Don’t get me wrong…a lot of what it did worked, but it failed to cohere. Walt’s last ditch effort to rope Saul into his revenge, the snowy isolation of New Hampshire, the conversation with his son, the IV dangling from a deer antler…this is all great stuff. The ingredients are there, and they’re all mixed together, but nobody turned on the stove. And it culminates in what is probably the clumsiest bit of expository desperation Breaking Bad has ever resorted to: The Charlie Rose Show.
I like Charlie Rose. Awesome guy. It’s nice to see him here. And it’s nice to see him interviewing two characters from the early years of the show. I fault none of them…but I do fault the writing, which had Jessica Hecht (last seen in my single favorite episode) discussing the Heisenberg character as though she’s reading from somebody’s half-baked but well-intentioned YouTube comment on a “WALT IS A BADASS!!!!” compilation video.
End in the middle of a shootout, and I’ll trust you to make good on it. End on one character metatextualizing another and I’m not going to be quite as confident. That was sloppy.
I did like a few of the misleads in this episode — from thinking Uncle Jack was angry that Todd never told him about the boy all the way through making it seem like Louis was going to be a character that served an actual purpose — but for all the shuffling and shifting around, I’m left a bit cold.
There are some nice thematic callbacks to the grander scheme of things, reminding us that as detached as “Granite State” feels it’s still part of the same show. Such as Skyler phasing in and out during her discussion with the DEA, and Andrea joining the likes of Hugo, Gale, Gomez, Ted, and Jane’s dad on the list of good people steamrolled by the momentum of Somebody Else’s Evil.
I also liked how Jesse’s escape toyed with us. We’ve seen him gradually become more and more valuable and intelligent as an ally, to the point that he was outthinking both Walt and Mike earlier this season. The magnets…the train robbery…the conviction that Lydia didn’t betray them. Those were all Jesse. He was the cooler, leveler head…and he prevailed.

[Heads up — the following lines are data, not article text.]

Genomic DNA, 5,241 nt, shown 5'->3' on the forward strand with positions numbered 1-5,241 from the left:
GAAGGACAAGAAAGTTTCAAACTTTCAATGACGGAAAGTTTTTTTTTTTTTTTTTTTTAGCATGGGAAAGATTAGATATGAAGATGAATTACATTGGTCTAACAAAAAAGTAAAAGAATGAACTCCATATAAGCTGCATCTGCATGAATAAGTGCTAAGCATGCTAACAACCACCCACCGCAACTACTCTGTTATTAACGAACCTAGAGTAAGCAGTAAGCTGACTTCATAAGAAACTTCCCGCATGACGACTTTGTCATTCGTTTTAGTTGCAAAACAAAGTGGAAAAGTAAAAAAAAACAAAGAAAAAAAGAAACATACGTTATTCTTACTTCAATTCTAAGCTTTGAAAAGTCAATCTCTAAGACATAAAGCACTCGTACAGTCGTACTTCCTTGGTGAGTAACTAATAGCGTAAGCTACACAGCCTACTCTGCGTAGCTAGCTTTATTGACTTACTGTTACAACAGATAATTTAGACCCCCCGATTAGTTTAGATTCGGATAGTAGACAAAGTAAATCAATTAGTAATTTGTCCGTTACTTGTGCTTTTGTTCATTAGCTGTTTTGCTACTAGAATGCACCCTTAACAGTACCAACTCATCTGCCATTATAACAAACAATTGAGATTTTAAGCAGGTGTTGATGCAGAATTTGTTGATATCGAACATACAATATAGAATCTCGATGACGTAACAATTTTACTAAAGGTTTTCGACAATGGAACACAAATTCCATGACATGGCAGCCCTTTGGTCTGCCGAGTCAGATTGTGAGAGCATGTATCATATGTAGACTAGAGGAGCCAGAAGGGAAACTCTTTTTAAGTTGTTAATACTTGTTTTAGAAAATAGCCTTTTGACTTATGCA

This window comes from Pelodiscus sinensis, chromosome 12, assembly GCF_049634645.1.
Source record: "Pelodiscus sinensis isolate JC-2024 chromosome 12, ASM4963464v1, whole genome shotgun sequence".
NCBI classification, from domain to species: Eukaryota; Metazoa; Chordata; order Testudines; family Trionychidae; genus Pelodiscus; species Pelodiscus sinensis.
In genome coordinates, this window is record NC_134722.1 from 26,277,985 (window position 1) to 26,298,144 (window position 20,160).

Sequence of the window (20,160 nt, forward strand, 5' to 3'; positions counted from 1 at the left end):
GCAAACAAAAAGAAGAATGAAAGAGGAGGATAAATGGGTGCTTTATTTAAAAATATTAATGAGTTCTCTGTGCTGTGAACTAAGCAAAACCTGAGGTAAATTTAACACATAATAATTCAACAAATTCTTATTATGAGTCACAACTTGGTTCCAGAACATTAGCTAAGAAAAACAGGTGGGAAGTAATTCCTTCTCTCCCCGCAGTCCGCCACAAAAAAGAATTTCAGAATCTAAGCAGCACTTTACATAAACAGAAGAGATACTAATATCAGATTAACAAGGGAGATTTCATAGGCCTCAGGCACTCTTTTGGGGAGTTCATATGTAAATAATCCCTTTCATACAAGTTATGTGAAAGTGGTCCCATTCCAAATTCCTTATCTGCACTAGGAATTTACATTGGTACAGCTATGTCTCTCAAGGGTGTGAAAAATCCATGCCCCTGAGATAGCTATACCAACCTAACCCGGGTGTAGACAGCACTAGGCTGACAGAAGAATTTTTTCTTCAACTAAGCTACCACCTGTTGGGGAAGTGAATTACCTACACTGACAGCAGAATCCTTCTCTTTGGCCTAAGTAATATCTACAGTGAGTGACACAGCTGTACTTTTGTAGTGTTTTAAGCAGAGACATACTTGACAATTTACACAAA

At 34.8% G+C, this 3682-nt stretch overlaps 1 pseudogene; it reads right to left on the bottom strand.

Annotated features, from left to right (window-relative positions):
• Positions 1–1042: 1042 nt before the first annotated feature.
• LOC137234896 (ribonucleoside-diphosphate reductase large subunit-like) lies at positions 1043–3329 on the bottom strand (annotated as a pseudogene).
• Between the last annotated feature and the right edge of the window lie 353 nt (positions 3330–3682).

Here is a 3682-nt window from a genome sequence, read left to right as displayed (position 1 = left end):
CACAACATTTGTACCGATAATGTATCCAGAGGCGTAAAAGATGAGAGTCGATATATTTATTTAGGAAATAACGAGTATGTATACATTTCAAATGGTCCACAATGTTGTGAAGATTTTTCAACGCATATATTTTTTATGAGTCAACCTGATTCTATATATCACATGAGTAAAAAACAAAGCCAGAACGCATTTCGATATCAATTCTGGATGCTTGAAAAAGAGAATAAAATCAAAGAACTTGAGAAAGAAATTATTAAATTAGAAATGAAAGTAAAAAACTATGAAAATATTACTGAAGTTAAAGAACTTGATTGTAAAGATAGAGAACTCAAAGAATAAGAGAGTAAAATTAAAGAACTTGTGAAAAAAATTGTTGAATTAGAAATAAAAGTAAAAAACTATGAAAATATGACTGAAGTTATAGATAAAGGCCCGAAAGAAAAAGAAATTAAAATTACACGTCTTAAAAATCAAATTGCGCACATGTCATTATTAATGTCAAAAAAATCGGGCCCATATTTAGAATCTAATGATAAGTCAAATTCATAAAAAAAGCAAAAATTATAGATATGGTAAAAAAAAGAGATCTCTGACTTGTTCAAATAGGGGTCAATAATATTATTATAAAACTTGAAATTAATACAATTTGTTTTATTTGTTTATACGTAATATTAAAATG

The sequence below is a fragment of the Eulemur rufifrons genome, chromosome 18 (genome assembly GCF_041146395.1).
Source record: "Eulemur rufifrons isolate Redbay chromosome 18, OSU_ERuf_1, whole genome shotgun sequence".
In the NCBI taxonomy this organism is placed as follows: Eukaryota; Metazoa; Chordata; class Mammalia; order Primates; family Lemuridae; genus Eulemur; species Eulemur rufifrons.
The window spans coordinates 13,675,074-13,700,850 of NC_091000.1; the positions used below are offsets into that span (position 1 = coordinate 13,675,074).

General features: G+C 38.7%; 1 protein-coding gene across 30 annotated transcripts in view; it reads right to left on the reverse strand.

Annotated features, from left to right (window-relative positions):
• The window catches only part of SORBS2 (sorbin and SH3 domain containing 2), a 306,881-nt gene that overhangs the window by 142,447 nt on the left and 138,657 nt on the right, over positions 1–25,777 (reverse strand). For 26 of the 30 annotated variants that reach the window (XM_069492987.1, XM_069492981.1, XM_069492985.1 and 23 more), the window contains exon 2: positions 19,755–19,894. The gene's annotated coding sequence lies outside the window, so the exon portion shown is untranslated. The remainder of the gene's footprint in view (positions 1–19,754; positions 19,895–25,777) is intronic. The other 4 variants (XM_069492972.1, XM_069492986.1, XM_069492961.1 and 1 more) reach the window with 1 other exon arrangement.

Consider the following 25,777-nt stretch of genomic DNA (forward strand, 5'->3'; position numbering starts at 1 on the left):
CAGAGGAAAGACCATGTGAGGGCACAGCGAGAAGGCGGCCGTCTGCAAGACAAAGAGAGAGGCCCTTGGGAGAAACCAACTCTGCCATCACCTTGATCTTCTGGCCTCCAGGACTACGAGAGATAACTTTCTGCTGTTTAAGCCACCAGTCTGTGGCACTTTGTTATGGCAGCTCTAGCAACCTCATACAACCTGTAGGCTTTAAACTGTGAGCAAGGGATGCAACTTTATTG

Granted, it doesn’t take much in the way of intelligence to stack up a bunch of crap and hope it reaches the top, but that’s okay. Because we want to read all of these things together. We want to see Jesse get out of the pit, and we want it to feel earned. We can read these things as foreshadowing so that it does…all we need is for Jesse to make it.
And, for a little while, it seems like he might. But there’s a fence. And he’s dragged right back down.
Which is a bit what it felt like to watch “Granite State.” For a little while, it feels like it just might climb out of the hole it’s dug. But it doesn’t, and we end on an even lower point. It’s up to “Felina” to get us out.
I am confident that it will. Just don’t ask me how, or why it needed a lead-in so uncharacteristically graceless in order to do it.
* Did anyone feel like it was just a bit of a stretch that this happened, by the way? I always got the sense that this character would take your money, furnish you with some new docs, and disavow all knowledge forever. If you fucked up after that, oh well; it’s in his best interest to leave no connections, for just such an occasion. He did make a few comments to the effect that Walt was a special case, but I couldn’t really buy that as an explanation. He’s a special case, yes, but he’s special in the way that you’d want to get him out of your life even more quickly, and you certainly wouldn’t want to be establishing lasting links with the man.
** It sure was nice to see some “forgotten” characters back again though, I have to admit. Carmen, Gretchen and Elliott were welcome faces, even if they were wedged into an already overstuffed episode.
*** Seriously? I know the idea is to show that this deleter guy is Mike-like in his ability to GSD — or get shit done, as they say — but Goodman’s a regional celebrity with a mountain of active clients and active employees on his payroll. Not to mention shifty business associates that relied on him and aren’t going to be happy that he skipped town. And everyone’s somehow supposed to forget about him in a couple of days? Nebraska’s not the moon, and the kinds of people Goodman deals with are the kinds of people who would be perfectly happy to make the trip. These are steps that the show used to relish exploring, but now it feels like we’re just skipping things.